terms of endearment (Colorado-style)

Lynne Murphy M.L.Murphy at SUSSEX.AC.UK
Thu Jun 17 17:22:47 UTC 2004

--On Thursday, June 17, 2004 11:59 am -0400 Laurence Horn
<laurence.horn at YALE.EDU> wrote:

> In other reports on this that I've heard on the radio and television
> but can't locate electronically at the moment, President Hoffman
> defended her views by citing Chaucer (she's a medieval historian by
> training), which makes this an interesting usage-based analogue of
> the etymologically fallacy:  "cunt" was used as a term of endearment
> 700 years ago, so it's *really* a term of endearment.  (I'm not here
> presupposing either that she's right about its use by Chaucer or
> wrong about its use by football players toward their female fellow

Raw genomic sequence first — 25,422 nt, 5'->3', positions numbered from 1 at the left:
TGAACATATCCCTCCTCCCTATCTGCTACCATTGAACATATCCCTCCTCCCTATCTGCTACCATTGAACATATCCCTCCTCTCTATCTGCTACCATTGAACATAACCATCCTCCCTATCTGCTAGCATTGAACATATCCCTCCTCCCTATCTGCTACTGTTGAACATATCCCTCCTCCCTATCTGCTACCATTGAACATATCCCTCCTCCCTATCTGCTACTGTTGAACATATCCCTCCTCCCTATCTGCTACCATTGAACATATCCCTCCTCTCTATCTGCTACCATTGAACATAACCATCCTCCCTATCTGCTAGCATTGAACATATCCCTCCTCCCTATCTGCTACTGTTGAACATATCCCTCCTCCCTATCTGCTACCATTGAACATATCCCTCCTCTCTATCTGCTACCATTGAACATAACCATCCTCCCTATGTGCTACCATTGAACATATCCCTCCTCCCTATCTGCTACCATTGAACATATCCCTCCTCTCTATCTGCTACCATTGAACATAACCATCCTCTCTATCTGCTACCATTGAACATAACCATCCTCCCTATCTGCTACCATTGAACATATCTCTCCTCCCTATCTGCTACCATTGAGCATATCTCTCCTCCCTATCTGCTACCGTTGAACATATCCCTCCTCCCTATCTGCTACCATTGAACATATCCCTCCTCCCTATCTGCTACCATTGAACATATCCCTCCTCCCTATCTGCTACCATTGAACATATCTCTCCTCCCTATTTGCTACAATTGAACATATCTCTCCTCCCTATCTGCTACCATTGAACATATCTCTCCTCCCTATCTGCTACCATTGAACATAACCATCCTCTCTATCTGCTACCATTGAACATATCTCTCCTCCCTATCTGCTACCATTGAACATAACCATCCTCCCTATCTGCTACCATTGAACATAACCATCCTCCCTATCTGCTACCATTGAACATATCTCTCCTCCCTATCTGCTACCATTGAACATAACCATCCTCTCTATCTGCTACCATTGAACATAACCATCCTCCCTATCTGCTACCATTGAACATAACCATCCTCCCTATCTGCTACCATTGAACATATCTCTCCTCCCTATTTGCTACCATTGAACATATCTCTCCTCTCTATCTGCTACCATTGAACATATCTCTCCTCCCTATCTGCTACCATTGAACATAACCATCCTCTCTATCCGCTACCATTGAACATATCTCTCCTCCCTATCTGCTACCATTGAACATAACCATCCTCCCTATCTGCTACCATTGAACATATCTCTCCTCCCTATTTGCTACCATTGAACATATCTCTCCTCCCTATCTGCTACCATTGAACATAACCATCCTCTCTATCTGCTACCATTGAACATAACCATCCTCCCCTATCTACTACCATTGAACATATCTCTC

> students now, just noting the tenor of her argument.)

I wonder whether President Hoffman's views on the word might have been
shaped by time in England.  Before I left the US, it was the c-word--the
one word I couldn't bring my self to say even in metalinguistic contexts.
Now I'm pretty desensitised to it.

But the thing is, even here, the people who use it in less nasty ways are
generally men, and they generally use it to refer to men.  Calling a man a
'cunt' is a pretty strong insult, but like many insults, it can get turned
around to be more a sort of 'left-handed solidarity marker', like the use
of 'nigga' or 'faggot' or 'dyke' within other communities.  But that just
doesn't work when it's a man saying it to a woman, just like it's not cute
when a straight man  (without a whole  lot of interpersonal positive
history and positive context!) calls a lesbian 'dyke'.

(No offense intended to left handers!)


Dr M Lynne Murphy
Lecturer in Linguistics

Department of Linguistics and English Language
Arts B133
University of Sussex
Brighton BN1 9QN
>>From UK:  (01273) 678844
Outside UK: +44-1273-678844

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